Three years ago, I spoke on a panel with Bumble with three fellow creative entrepreneurs from the fashion and media space. What was one of the identifiers that bound us to each other? We were working mothers, and we identified ourselves by our personal accomplishments and careers, not solely by our titles as "mom." Not long ago, I was having a conversation with a friend of mine who is a new mother, and she was describing the visceral, intense feeling of losing her sense of self and not having anything left once she gave birth to her first child. It made me really upset for her - because I felt that overwhelming feeling of not having enough time and energy to give to everyone who needed it (including myself) once upon a time.
In 2021, 71% of the workforce in the United States were working mothers. I mean, it’s not surprising. To make ends meet, to keep our careers on track, and to maintain a sense of self, we often need to work outside the full-time job of motherhood. And of course, mothers are arguably the most efficient workers in the world, so who wouldn’t want to hire them? But this statistic doesn’t diminish the fact that it is not, in any way, easy to be a part of this majority. It got me thinking about how so many of us mothers lose a sense of self once our identities automatically shift from just “me” to “mother.”
Firstly, there are the expectations of being a mom, and those often lead to feeling that lack of self. The one expectation in particular that stuck with me is that you have to be a perfect mom 100% of the time - which is, of course, impossible. You can’t even be a perfect person 100% of the time! And that’s without a mini person looking to you for guidance and attention constantly.
Erin Kleinberg was with me on the panel. She’s the Co-Founder of Metier Creative, and she told us that being a working mom gave her the power to feel like a badass. Motherhood gave her a sense of self, rather than removed it. Something she said that really stuck with me is that some days you’re going to be a better mom and a worse leader, and some days vice versa. You just have to keep moving.
But how do you, as a mother, keep moving? Easier said than done, I know. Here’s the number one tip I’ve shared with other moms, after having three children and grown my business: put yourself first. It sounds selfish - but it’s been key to my sanity and success.
The biggest relationship change that happened to me when I became a mother was the relationship with myself. Before giving birth to Jake (at age 22), I had more energy to give to others. I could give more time and attention to my husband Gary, my team at work, and to my own self growth. But suddenly I had this tiny human needing me. I went through a period of time where I said “I can’t do this anymore.” That’s when I knew my priorities had to change, that I had to put myself at the top of that hierarchical pyramid. Here’s a breakdown:
At the top comes my own growth and happiness. I’m lucky to have my mother who showed me how it’s possible to fulfill yourself, achieve goals, grow yourself, and still have a family. We live in a society today, in comparison to our parents, where we over-parent. We hover over the children, and make them more fragile and scared; that’s something that I see at least. I feel like this never existed in me. I had an opportunity to find individuality and be independent, and I want to give this to my children. This happened because I saw my mom travel, go out, have friends, have her own interests, and that made me proud. I felt like she had her own life.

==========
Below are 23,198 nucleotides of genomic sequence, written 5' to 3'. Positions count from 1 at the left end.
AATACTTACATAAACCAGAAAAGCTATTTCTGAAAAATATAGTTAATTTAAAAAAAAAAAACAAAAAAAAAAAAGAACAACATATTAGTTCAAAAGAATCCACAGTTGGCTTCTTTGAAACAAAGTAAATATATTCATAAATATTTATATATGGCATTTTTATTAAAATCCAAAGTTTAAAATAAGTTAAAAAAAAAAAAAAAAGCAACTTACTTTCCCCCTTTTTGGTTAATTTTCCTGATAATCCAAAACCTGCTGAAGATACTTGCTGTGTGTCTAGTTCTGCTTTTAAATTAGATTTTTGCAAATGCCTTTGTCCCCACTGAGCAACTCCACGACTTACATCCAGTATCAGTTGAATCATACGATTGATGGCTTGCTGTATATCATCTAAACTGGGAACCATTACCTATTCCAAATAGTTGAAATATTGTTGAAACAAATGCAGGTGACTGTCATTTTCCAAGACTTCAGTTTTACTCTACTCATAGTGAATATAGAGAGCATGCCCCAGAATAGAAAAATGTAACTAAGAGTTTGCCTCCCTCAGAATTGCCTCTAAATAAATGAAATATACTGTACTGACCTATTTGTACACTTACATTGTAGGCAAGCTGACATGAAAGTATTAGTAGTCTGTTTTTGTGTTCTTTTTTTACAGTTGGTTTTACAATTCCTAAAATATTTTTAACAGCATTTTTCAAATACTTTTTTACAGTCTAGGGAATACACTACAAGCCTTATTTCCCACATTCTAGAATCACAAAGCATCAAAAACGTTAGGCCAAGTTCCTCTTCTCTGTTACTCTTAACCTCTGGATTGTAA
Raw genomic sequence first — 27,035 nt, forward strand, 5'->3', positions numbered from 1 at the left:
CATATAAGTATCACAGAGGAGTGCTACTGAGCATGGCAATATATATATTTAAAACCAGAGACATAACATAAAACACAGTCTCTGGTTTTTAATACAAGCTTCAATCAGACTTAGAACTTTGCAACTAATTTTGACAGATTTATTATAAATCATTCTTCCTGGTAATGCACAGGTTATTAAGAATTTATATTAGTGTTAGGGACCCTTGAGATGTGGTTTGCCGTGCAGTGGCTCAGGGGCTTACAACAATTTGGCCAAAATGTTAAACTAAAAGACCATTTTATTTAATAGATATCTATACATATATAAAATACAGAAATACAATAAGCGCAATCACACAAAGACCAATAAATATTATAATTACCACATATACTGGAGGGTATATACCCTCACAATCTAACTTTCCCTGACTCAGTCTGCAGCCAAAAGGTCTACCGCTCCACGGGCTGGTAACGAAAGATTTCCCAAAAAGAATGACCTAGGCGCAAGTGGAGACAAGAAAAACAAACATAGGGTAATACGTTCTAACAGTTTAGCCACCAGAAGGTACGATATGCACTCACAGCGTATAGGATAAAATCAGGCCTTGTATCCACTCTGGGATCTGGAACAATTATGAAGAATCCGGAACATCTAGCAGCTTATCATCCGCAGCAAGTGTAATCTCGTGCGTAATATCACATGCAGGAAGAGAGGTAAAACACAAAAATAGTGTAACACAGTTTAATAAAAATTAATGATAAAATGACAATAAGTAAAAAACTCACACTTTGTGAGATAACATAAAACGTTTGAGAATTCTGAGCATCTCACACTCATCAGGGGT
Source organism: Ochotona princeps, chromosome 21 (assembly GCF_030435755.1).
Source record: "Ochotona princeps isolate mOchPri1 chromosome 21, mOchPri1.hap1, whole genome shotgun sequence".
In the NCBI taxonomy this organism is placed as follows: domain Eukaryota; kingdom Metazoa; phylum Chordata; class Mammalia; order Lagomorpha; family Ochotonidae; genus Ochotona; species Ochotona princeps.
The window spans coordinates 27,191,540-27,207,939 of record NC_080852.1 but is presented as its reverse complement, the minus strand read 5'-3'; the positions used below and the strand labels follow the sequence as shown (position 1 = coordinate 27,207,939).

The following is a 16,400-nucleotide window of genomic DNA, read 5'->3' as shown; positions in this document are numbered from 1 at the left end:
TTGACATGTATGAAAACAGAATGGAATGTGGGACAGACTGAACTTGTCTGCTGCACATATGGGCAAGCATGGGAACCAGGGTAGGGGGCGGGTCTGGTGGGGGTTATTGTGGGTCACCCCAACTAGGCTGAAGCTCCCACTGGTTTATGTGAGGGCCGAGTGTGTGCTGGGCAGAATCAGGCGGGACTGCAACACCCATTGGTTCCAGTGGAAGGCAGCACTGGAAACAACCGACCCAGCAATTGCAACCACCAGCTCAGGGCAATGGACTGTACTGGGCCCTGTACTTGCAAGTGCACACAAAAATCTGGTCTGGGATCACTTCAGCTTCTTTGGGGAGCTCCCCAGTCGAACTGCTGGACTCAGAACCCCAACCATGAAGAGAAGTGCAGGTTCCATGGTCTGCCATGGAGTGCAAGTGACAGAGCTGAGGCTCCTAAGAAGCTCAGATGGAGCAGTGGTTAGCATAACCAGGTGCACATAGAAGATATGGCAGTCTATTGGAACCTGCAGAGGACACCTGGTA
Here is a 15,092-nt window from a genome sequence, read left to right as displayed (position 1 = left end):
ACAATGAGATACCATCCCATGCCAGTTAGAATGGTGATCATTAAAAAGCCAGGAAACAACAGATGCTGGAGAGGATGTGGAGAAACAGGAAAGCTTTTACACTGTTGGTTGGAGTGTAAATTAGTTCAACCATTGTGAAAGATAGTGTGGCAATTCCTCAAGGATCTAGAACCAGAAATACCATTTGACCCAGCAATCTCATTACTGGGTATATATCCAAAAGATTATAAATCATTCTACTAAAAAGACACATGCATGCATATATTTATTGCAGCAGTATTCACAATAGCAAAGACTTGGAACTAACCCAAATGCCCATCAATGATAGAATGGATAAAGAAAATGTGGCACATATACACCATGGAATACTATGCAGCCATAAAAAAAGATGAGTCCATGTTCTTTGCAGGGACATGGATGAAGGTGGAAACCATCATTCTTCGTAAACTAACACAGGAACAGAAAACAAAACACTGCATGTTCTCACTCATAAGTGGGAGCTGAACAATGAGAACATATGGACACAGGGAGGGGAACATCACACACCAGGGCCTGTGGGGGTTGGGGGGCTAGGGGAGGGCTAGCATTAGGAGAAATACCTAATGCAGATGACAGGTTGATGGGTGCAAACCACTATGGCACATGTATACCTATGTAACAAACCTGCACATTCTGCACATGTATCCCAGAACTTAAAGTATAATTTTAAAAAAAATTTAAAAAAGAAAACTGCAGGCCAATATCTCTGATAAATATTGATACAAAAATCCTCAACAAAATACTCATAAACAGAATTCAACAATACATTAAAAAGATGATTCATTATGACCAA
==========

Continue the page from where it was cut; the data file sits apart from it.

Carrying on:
Next on the pyramid comes Gary (if you want to know why I put our marriage before our children, read our interview here). Children learn by example, and I want my boys to see my life doesn’t revolve around them - because the world doesn’t revolve around them. I take care of myself, I’m developing, and that’s important. That idea of motherhood really pushed me to keep fighting for my own ambitions. Motherhood and wifehood and households are so consuming, and you’re always making sure everyone is taken care of. That should include yourself.
Pictured: Verie, Mama Necklace
I’m inspired by women who go out there and do their own thing. Every year on my birthday, I check in with myself and make sure things are going the way I want them to. You’re the only one who is responsible for your own happiness. I don’t want to put that burden on my husband or my children. I want my children to see that, too. This influences my lifestyle and the decisions I make, and I never want to secretly, and internally, resent my children by thinking that if I didn’t have my kids, I would be a better version of myself. I never want that, and it wouldn't be true. So you have to find the strength to prioritize yourself, work on your growth, and in turn, you'll be the best mother for your children.
I had to accept that I will not always be my definition of a “perfect mother” and I am now finally okay with that. We try for this perfection so much. Trust me, the things we think our kids will remember - they won’t even care. They’ll remember the way you made them feel, and as long as they’re loved and supported, you don’t need to give them 100% of yourself. You need to give yourself that time back, because they will remember your happiness and stability. By placing them below myself on that hypothetical pyramid - I'm striking that balance of giving time to them while not leaving myself behind.